Sunday, May 05, 2013

Children who live near busy traffic areas more likely to be hyperactive, study finds

The Helmholtz Zentrum should be ashamed of themselves for putting out such tripe.  Poor people probably live in noisier areas and they have more problems anyway

E-numbers, television and chemicals have all been traditionally blamed for causing hyperactivity in children.  But a new study suggests living near a noisy road can lead to the condition.

Youngsters who were exposed to the highest noise levels at home showed 28 per cent more symptoms of hyperactivity and inattention than those exposed to the lowest traffic noise levels, researchers found.

Michelle Bosquet, a psychologist at Boston Children's Hospital, says that noise pollution can have a dramatic affect on children's behaviour and their mental wellbeing.

Ms Bosquet, who was not involved in the German study, says that traffic noise can disturb a child's sleep or concentration, which could be linked to hyperactivity.

Researchers led by Carla Tiesler at the Helmholtz Zentrum German Research Center for Environmental Health studied 900 children living in Munich, NBC reported.

Noise levels outside of each child's home at the wall of the house were measured, and parents answered a questionnaire about their 10-year-olds' behaviour.

Youngsters who lived in the homes with the highest level of noise were more than twice as likely to show unusual emotional behaviour - such as anxiety - than those in the quietest properties, according to NBC.

After researchers considered sleeping problems, they also concluded that difficulty in going to sleep was also responsible for emotional difficulties.

The study's authors considered other factors which can influence behaviour - such as the subjects' exercise levels - but said that other variables than sleep deprivation and noise could cause ADHD.  Chemical pollution and sound-proofing were not measured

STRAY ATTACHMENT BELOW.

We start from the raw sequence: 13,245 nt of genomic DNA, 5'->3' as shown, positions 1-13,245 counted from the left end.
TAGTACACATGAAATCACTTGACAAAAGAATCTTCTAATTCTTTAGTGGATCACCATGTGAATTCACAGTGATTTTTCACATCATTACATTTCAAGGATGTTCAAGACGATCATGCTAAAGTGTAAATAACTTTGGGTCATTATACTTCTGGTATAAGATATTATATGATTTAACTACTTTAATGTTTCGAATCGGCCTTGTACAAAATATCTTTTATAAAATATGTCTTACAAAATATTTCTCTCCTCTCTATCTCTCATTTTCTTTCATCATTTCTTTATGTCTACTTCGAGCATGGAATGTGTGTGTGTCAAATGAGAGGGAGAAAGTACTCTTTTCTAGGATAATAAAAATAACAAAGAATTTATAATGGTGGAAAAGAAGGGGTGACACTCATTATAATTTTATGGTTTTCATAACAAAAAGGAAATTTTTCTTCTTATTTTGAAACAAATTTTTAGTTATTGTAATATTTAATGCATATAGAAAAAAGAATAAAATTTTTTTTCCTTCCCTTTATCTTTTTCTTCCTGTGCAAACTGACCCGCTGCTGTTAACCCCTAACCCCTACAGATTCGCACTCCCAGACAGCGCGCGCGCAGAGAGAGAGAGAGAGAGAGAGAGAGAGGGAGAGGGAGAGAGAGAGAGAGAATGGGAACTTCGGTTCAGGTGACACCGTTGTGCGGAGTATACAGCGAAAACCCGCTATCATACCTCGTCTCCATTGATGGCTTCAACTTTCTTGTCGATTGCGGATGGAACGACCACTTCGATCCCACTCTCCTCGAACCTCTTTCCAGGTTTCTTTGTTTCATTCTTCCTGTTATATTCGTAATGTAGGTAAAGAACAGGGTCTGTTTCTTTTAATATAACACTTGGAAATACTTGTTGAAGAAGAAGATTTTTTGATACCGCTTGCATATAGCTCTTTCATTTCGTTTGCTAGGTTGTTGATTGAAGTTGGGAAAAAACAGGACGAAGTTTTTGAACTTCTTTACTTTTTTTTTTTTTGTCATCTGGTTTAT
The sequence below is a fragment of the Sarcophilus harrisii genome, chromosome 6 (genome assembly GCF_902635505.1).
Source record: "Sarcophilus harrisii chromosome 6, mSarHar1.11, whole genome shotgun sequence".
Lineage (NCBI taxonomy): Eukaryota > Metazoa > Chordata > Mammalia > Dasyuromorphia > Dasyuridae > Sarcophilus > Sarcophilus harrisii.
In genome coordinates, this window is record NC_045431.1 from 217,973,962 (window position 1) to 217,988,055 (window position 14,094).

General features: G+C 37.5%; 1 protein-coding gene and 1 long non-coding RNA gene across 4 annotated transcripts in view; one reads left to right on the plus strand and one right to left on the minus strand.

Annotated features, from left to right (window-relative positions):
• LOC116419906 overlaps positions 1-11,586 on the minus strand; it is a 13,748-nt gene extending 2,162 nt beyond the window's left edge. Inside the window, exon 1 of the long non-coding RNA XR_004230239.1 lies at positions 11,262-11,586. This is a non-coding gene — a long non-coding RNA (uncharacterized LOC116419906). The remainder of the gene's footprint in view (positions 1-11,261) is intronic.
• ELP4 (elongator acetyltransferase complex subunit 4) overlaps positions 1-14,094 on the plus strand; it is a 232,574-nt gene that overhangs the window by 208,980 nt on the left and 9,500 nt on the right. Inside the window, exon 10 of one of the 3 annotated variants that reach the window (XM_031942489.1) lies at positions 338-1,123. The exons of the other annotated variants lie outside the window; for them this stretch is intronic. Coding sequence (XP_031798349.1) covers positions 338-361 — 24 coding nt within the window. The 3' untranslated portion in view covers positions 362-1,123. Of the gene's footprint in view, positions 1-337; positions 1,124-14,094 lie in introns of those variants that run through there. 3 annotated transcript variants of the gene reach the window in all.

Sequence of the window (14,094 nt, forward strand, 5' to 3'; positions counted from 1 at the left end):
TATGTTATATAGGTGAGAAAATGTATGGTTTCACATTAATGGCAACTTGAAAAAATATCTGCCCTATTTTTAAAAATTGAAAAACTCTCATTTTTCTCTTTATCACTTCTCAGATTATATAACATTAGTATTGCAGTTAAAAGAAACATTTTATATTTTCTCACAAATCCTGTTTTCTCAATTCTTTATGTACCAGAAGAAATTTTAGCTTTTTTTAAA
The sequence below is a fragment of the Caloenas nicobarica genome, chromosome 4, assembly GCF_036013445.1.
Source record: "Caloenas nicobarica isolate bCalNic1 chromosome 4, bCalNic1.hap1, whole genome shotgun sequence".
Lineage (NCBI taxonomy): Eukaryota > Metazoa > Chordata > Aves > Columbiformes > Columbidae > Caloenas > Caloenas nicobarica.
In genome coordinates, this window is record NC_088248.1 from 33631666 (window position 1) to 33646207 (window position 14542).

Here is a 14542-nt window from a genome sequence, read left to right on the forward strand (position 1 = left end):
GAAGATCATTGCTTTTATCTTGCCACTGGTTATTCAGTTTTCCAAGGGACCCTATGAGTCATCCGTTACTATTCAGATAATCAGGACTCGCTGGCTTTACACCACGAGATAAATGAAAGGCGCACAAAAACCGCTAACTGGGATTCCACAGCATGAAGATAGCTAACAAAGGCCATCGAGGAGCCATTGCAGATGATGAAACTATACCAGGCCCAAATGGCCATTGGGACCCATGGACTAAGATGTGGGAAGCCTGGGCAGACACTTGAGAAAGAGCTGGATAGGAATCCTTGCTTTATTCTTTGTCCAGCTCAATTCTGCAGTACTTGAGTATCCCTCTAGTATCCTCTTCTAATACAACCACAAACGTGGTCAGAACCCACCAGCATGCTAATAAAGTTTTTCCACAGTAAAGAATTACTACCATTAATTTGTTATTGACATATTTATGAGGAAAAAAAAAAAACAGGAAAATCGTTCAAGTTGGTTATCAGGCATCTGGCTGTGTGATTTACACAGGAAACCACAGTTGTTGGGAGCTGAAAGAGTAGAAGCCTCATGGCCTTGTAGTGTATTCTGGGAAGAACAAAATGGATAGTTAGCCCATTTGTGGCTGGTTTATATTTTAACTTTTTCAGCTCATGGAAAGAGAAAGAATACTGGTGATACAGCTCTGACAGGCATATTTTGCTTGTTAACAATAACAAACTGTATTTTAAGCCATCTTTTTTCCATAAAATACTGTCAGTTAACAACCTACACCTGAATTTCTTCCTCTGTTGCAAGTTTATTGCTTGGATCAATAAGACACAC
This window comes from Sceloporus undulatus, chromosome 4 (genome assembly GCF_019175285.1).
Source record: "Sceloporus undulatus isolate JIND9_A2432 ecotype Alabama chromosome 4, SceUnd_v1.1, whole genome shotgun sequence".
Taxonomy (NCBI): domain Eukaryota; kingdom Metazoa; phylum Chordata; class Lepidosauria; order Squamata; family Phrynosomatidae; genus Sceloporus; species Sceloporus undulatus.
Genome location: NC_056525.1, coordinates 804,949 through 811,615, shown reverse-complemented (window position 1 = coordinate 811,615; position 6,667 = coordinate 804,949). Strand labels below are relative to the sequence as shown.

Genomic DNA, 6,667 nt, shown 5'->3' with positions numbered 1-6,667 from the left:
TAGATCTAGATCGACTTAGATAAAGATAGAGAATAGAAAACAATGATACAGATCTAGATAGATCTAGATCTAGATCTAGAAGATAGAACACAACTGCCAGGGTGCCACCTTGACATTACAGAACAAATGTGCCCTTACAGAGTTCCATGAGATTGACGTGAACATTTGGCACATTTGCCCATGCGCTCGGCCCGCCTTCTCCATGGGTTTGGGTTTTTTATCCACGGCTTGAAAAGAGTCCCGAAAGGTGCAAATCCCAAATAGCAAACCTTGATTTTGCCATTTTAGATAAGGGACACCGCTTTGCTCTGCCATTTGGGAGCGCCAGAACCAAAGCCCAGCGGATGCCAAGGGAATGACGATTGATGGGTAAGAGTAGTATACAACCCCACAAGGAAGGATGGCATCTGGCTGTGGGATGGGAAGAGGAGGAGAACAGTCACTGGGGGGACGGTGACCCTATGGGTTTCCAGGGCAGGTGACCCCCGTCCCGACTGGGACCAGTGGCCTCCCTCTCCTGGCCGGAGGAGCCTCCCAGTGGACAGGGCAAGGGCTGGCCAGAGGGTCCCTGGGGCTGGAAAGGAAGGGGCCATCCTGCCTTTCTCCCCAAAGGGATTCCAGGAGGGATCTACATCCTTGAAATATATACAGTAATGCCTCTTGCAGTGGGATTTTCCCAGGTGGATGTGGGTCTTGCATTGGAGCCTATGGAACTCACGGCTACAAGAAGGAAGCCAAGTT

The study was published online in March in the journal Environmental Research.


Bloomberg Refused Second Slice of Pizza at Local Restaurant

Let's hope this is true

New York Mayor Michael Bloomberg was denied a second slice of pizza today at an Italian eatery in Brooklyn.

The owners of Collegno's Pizzeria say they refused to serve him more than one piece to protest Bloomberg's proposed soda ban,which would limit the portions of soda sold in the city.

Bloomberg was having an informal working lunch with city comptroller John Liu at the time and was enraged by the embarrassing prohibition. The owners would not relent, however, and the pair were forced to decamp to another restaurant to finish their meal.

Witnesses say the situation unfolded when as the two were looking over budget documents, they realized they needed more food than originally ordered.

"Hey, could I get another pepperoni over here?" Bloomberg asked owner Antonio Benito.

"I'm sorry sir," he replied, "we can't do that. You've reached your personal slice limit."

Mayor Bloomberg, not accustomed to being challenged, assumed that the owner was joking.

"OK, that's funny," he remarked, "because of the soda thing ... No come on. I'm not kidding. I haven't eaten all morning, just send over another pepperoni."

"I'm sorry sir. We're serious," Benito insisted. "We've decided that eating more than one piece isn't healthy for you, and so we're forbidding you from doing it."

"Look jackass," Bloomberg retorted, his anger boiling, "I fucking skipped breakfast this morning just so I could eat four slices of your pizza. Don't be a schmuck, just get back to the kitchen and bring out some fucking pizza, okay."

"I'm sorry sir, there's nothing I can do," the owner repeated. "Maybe you could go to several restaurants and get one slice at each. At least that way you're walking. You know, burning calories."

Witnesses say a fuming Bloomberg and a bemused Liu did indeed walk down the street to a rival pizzeria , ordered another slice and finished their meeting.

New York's so-called "soda ban" would have limited the size of sweetened beverages served in restaurants to 16 oz (0.5 liters). The plan, backed by Mayor Bloomberg, is currently being held up by a U.S. district court.


OK.  It's satire

1 comment:

Garth Godsman said...

I think if you look at the other "stories" down the right hand side, that Bloomberg pizza story isn't true. Sadly.